Last year Indian officials mentioned Russia among the countries that were supposed to be granted simplified procedure of getting a tourist visa on arrival. When can Russians expect this decision to be approved?
We are keen that Russian citizens face no impediments in their travel to India. India has already implemented a fairly liberal visa regime for Russian tourists and business travelers. In December 2010, the two countries signed an Inter-Governmental Agreement on simplification of requirements for mutual travel by certain categories of citizens of the two countries, including tourists. I am delighted that the number of tourist visas issued by us in Russia grew by 22 percent last year, and has increased by 55 percent during the first 9 months of this year. I hope this trend continues in the future. As regards the proposal of visa on arrival for Russian citizens, no decision has been taken as yet.
According to the roadmap on nuclear cooperation signed by India and Russia several years ago both sides expressed the intention to construct up to 14-16 nuclear power reactors in India. The first one is already in the final commissioning stage at Kudankulam NPP. The second one will be completed soon. But the negotiations on commercial contracts for the Blocks 3 and 4 stalled. Are the plans for the rest 12-14 blocks still valid? For four years now India has been promising to name another site for a nuclear project, apart from Kudankulam. When will it happen at last?
Civil nuclear cooperation is an important area of our bilateral partnership with Russia. We deeply appreciate Russian assistance in development of nuclear energy in India when others had shunned nuclear commerce with us. I am pleased that Kudankulam Nuclear Power Plant Unit 1 achieved criticality in July this year and should begin to provide electricity to the grid soon. Kudankulam Unit 2 is in an advanced stage of construction. Indian and Russian companies have been holding negotiations on finalizing arrangements for Kudankulam units 3 and 4, and I am confident that these contracts would be finalized shortly. India remains interested in expanding nuclear power production in cooperation with Russia, and is committed to the full implementation of the Roadmap signed during the visit of President Putin to India in March 2010. We have already designated Haripur in West Bengal as an additional site to Kudankulam for constructing nuclear power plants in cooperation with Russia. We have also assured our Russian friends that an alternate site would be allocated, in case Haripur is not found feasible. I am confident that cooperation in nuclear energy production between our two countries will continue to deepen.
Russian-Indian trade is supposed to touch the target of $20 bln by 2015. Do you feel this plan is realistic? What should be done to overcome the existing obstacles and accelerate the growth of bilateral trade up to the existing potential? Are there any novel prospective projects that will push forward our economic cooperation, like for example the proposal of the ONGC for the construction of India-Russia oil pipeline?
India-Russia trade grew from $8.85 billion in 2011 to $11.04 billion in 2012, representing a growth of nearly 25 percent. If this pace is maintained, our trade could cross $20 billion in 2015. While we face the challenge of a difficult global economic environment, I am optimistic about the prospects for our trade and investment relations. We are encouraging greater and more active business-to-business relations, including through the India-Russia CEO’s Council and the India-Russia Trade and Investment Forum. Our Inter-Governmental Commission on Trade, Economic, Scientific, Technological and Cultural Cooperation has placed high priority on expanding economic relations. We would like better flow of information about each other’s business capabilities, achievements and opportunities. We are keen to enhance mutual investments in areas such as chemicals, pharmaceuticals, automobiles, telecommunications, infrastructure, fertilizers and energy. There is continuous effort to identify new areas of economic cooperation. The hydrocarbon sector is an area of priority. We are looking to enhancing our participation in the Russian oil and gas sector. We are examining the feasibility of a proposal for direct surface transportation of hydrocarbons from Russia to India. We have also proposed a Comprehensive Economic Cooperation Agreement between India and the Customs Union of Belarus, Kazakhstan and Russia, which we hope would be initiated soon.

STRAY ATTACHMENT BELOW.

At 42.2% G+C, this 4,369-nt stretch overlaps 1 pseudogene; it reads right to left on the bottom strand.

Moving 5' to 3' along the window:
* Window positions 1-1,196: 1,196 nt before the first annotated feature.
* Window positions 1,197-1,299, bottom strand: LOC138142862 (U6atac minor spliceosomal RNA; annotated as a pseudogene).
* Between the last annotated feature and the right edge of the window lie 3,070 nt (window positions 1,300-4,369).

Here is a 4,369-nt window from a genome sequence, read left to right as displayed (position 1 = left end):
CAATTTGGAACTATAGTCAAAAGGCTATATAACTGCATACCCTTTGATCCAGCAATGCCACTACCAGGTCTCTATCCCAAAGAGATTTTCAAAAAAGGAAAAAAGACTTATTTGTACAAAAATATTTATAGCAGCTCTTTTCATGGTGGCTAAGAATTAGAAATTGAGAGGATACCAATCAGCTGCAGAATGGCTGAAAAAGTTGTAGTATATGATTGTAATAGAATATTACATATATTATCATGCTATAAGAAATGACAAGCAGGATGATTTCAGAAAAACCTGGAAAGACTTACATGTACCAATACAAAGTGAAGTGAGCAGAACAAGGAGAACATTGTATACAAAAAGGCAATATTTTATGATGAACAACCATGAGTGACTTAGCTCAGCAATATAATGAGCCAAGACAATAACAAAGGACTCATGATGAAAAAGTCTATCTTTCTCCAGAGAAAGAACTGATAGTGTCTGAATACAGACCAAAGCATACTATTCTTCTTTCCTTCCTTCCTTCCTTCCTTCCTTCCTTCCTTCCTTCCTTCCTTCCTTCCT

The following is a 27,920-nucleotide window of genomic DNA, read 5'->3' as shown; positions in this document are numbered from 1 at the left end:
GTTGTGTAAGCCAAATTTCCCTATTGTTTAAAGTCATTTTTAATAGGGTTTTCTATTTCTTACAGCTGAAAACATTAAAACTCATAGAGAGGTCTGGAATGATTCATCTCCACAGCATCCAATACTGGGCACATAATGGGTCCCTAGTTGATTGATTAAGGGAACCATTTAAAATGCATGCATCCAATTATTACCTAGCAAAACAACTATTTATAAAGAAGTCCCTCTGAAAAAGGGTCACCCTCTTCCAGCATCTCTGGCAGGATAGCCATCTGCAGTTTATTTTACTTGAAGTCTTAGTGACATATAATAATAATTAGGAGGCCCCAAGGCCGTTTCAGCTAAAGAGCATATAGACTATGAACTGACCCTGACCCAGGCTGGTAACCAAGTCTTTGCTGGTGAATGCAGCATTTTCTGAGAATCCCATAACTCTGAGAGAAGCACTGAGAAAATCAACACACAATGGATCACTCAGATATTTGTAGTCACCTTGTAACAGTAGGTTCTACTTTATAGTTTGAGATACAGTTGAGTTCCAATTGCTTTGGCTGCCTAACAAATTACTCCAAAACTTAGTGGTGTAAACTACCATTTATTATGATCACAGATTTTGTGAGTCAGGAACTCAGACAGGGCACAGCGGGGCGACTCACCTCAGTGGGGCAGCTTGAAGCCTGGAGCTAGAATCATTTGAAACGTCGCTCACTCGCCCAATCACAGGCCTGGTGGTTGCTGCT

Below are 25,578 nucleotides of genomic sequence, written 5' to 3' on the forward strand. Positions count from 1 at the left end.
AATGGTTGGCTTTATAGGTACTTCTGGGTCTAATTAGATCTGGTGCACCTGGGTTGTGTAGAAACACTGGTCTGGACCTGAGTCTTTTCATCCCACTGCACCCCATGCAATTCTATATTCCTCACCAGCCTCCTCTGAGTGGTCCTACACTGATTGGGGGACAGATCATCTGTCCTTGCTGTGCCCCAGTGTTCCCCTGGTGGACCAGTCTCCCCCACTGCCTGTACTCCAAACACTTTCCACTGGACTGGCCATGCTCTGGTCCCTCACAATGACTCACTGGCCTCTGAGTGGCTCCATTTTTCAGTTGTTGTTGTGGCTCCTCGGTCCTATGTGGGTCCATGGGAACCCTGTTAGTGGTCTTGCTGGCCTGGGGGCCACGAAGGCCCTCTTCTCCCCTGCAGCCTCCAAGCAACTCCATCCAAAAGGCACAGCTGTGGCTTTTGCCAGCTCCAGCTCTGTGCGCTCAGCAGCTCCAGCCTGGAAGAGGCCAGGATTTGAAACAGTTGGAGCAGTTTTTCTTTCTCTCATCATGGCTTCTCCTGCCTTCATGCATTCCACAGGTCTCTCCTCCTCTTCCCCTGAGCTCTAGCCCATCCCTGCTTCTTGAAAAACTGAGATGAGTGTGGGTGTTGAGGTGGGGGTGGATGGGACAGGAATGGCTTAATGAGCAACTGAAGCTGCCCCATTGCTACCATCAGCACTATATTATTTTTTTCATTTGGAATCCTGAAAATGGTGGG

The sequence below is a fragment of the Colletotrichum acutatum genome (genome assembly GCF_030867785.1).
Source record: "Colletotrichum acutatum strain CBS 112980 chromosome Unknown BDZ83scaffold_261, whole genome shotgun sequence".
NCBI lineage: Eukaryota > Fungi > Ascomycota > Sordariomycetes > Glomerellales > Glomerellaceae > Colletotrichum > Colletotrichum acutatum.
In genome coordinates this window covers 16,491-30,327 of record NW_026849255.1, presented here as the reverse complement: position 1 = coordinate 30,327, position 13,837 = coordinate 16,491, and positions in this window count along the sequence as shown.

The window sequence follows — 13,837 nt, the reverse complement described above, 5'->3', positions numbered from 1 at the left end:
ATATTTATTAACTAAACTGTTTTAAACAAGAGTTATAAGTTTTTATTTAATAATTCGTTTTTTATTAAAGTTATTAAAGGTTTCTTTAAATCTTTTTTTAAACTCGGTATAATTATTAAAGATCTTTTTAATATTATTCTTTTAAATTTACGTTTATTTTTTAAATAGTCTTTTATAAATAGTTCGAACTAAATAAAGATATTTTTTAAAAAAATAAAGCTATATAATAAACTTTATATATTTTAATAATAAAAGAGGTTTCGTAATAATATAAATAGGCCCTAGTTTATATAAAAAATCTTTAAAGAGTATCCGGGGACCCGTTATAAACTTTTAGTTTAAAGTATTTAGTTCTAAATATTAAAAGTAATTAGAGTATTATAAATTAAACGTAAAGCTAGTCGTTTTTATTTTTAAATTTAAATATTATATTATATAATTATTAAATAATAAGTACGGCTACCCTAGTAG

The intensity of the Russian-Indian cultural ties is still lagging far behind bilateral contacts in defence and other fields. Can we expect any positive breakthrough in this regard, especially to facilitate the comeback of Bollywood films to the Russian screens? Do you personally like Russian cinema and literature? Could you name your favourite Russian books and movies?
India-Russia cultural ties are based on a strong foundation of mutual understanding, respect, affinity and appreciation for each other’s arts, culture, music, dance and cinema. Last December, we signed a Cultural Exchange Programme for 2013-15. Between September and December 2013, we are holding a Festival of Indian Culture in Russia, involving performances by 6 troupes in 10 cities across Russia. We have an active Jawaharlal Nehru Cultural Centre in Moscow and there are similar Russian cultural centres in India. We also hope that India movies would become more accessible in Russian theatres.
Russian literature is well-known and has been very popular in India. Russian authors such as Fyodor Dostoevsky, Lev Tolstoy, Anton Chekhov, Ivan Turgenev and Mikhail Lermontov are widely read in India. Russian movies such as “Burnt by the Sun”, “Moscow Does Not Believe in Tears” and “Anna Karenina” have won acclaim in India and globally.
The unique family of the Roerichs is a spiritual bridge between Russia and India. Their Kullu museum is a monument of world importance. The Russians have time and again called on your government to take the IRMT under its wing. Can we expect the Central authorities to be more active in protecting the heritage of the Roerich family and taking part in the development of the Memorial Trust?
The heritage of the Roerichs in India is a valuable joint legacy and we will continue to take all necessary steps to see that it is properly cared for and developed.